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* I will go to my tent, and lie down in despair;

I will paint me with black, and will sever my hair ;
I will sit on the shore where the hurricane blows,
And reveal to the God of the tempest my woes ;
I will weep for a season, on bitterness fed,
For my kindred are gone to the mounds of the dead;
But they died not by hunger, or wasting decay:
The steel of the white man hath swept them away."



Preliminary observations respecting the country of the southern Indians-Wingira, the first Virginia chief known to the EnglishDestroys the first colony settled there-MENATONON-Sriko-ENSENORE- Second colony abandons the country Tobacco first carried to England by them-Curious account of prejudices against it -GRANGANEMEOHis kindnesses-His family-His death-PowhatanBoundaries of his country-Surprises the Payankatanks— Captain Smith fights his people -Opekankanough takes Smith prisoner The particulars of that affairHe marches him about the country-Takes him, at length, to Powhatan, who condemns him to be put to deathSmith's life saved at the intercession of PocahontasInsolence of Porchatan increased by Neroport's follySmith brings him to termsA crown sent over to him from EnglandIs crowned emperor-Speech-Uses every stratagem to kill Smith-Is baffled in every attempt-Smith visits himSpeeches-Pocahontas again sades Smith and his comrades from being murdered by her fatherТомосомо. .

The difficulty of rightly partitioning between the southern nations and the Iroquois, or Five Nations, can easily be seen by all such as have but very partially taken a survey of them, and considered their wandering habits. Therefore, should we, in this book, not always assign a sachem to his original family or nation, we can only plead in excuse, that we have gone according to our best information. But we have endeavored to draw a kind of natural boundary between the above-mentioned nations, distinguishing those people beyond the Chesapeake and some of its tributaries, as the southern Indians, and those between that boundary and the Hudson, by the name Iroquois. To their respective territories inland, we shall not, nor is it necessary to, fix bounds, in our present business. We are aware that some writers suppose that all the Indians, from the Mississippi to the vicinity of the Hudson, and even to the Connecticut, were originally of the same stock. If this were the case, the period is so remote when they spread themselves over the country, that these great natural divisions had long since caused quite a difference in the inhabitants which they separated ; and hence the propriety of noticing them according to our plan.


WINGINA -SETTLEMENT OF VIRGINIA. (Book IV. It is said that the territory from the sea-coast to the River Alleghany, and from the most southern waters of James River up to Patuxent, in the state of Maryland, was inhabited by three different nations, and that the language of each differed essentially from the others. The English called these nations by the names Powhatans, Manahoacs, and Monacans; these were the Tuscaroras. The Powhatans were the most powerful, and consisted of several tribes, or communities, who possessed the country from the sea-coast to the falls of the rivers. *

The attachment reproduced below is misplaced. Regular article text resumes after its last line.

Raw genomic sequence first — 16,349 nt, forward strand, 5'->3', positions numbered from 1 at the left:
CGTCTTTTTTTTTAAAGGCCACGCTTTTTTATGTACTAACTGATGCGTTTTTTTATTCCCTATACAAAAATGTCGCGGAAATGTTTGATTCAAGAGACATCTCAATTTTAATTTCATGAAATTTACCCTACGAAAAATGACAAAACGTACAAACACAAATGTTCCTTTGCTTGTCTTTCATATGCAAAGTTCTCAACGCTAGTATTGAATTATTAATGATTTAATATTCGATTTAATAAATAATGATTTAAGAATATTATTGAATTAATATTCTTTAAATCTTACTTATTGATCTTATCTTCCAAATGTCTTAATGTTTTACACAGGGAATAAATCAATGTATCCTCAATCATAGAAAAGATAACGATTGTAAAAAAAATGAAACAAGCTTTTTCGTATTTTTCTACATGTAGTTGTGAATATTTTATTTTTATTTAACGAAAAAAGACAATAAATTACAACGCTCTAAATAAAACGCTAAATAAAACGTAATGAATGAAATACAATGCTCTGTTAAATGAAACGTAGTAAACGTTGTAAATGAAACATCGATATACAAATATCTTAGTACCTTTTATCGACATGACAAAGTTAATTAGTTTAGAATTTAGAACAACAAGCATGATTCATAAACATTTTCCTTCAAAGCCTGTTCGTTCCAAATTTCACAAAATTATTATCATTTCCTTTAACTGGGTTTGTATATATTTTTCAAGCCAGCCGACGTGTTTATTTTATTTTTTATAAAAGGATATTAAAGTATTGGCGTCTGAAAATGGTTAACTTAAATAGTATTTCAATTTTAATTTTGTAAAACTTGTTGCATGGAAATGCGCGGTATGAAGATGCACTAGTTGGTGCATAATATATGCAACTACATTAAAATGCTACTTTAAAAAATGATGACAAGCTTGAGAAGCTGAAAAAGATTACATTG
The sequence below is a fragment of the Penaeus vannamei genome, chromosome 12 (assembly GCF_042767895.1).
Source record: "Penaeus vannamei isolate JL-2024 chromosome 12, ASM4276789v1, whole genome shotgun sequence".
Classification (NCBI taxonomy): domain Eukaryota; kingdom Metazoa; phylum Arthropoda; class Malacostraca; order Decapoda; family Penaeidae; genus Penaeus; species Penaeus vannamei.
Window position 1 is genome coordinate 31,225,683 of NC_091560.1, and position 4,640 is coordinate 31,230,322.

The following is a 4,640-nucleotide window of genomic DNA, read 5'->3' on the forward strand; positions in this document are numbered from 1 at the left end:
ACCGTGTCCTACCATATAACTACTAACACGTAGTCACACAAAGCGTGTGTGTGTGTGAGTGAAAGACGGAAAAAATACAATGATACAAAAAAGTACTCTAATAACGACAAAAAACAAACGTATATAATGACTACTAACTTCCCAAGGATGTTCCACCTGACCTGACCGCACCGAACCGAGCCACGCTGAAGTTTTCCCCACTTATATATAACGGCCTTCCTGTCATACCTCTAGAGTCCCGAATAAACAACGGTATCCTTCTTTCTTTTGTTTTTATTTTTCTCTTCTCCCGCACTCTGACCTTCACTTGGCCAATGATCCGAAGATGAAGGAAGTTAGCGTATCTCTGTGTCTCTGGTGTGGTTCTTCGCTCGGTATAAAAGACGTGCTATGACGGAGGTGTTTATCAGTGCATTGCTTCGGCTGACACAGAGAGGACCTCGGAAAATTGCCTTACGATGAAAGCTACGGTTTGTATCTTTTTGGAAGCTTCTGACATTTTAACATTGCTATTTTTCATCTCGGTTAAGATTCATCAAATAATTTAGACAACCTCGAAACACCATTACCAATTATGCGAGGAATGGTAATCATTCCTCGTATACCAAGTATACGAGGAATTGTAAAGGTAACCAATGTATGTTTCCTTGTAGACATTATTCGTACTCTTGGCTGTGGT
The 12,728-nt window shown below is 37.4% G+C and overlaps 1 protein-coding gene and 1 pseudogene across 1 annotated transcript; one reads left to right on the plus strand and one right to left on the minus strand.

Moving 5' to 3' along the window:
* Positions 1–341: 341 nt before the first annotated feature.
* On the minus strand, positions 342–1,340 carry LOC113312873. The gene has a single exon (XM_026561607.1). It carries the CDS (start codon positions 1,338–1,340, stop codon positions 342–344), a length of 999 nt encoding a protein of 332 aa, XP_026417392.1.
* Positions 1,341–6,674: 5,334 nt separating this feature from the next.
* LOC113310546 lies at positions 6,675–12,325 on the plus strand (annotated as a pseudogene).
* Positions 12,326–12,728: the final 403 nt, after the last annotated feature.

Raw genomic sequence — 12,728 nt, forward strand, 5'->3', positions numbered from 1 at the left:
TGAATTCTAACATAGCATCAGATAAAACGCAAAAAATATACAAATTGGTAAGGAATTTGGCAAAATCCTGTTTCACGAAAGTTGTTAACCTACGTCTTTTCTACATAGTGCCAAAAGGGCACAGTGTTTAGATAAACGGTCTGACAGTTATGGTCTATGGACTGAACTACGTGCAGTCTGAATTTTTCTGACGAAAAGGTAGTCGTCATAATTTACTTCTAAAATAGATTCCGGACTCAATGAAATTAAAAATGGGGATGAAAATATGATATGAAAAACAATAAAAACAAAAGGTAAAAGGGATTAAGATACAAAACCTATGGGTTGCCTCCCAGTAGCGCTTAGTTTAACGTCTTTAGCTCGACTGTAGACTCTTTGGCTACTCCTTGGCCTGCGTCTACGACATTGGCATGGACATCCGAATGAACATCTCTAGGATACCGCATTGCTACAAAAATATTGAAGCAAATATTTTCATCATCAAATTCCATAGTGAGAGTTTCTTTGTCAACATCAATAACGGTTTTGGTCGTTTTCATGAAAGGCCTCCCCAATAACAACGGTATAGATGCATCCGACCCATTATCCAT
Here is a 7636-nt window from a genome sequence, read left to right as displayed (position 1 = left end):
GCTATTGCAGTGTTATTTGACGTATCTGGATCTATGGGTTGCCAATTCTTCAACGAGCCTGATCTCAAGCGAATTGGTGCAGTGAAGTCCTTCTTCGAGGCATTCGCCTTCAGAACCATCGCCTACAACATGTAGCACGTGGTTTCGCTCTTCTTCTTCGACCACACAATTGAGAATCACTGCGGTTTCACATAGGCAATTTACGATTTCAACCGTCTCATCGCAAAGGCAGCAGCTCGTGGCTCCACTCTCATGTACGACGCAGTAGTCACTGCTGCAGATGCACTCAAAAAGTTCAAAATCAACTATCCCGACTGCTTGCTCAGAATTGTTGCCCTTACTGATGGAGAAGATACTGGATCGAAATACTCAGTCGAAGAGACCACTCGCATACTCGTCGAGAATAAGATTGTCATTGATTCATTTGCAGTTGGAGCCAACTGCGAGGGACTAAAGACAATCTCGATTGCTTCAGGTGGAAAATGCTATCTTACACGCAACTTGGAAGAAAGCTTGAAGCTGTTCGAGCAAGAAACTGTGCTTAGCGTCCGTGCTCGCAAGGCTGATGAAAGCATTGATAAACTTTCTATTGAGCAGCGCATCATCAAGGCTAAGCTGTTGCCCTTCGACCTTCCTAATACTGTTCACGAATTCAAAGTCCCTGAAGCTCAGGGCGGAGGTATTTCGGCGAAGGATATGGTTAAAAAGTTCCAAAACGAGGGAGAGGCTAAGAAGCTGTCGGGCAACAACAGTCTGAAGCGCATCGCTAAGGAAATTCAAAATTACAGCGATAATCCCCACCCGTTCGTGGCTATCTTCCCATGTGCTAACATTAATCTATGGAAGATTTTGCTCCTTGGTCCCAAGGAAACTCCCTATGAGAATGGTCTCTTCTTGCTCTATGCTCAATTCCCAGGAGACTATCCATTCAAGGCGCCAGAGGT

To give a tolerable catalogue of the names of the various nations of Virginia, the Carolinas, and thence to the Mississippi, would far exceed our plan. We shall, therefore, pass to notice the chiefs of such of those nations is are distinguished in history, pointing out, by the way, their localities, and wnuiever shall appear necessary in way of elucidation, as we pass, and as we have done in the preceding books.

WINGina was first known to the English voyagers Amidas and Barlow, who landed in Virginia in the summer of 1584, upon an island called, by the Indians, Wokokon. They saw none of the natives until the third day, when three were observed in a canoe. One of them got on shore, and the English went to him. He showed no signs of fear, “but spoke much to them," then went boldly on board the vessels. After they had given him a shirt, hat, wine, and some meat, “ he went away, and in half an hour he had loaded his canoe with fish,” which he immediately brought, and gave to the English.

Wingina, at this time, was confined to his cabin from wounds he had lately received in battle, probably in his war with Piamacum, a desperate and bloody chief.

Upon the death of Granganemeo, in 1585, Wingina changed his name to Pemissapan. He never had much faith in the good intentions of the English, and to him was mainly attributed the breaking up of the first colony which settled in Virginia

li was upon tne return to England of the Captains Amidas and Barlow, from the country of Wingina, that Queen Elizabeth, from the wonderful accounts of that fruitful and delightful place, named it, out of respect to herself, Virginia; she being called the virgin queen, from her living unmarried. But, with more honor to her, some have said, " Because it still seemed to retain the virgin purity and plenty of the first creation, and the people their primitive innocency of life and manners.”+ Waller referred to this country when he wrote this: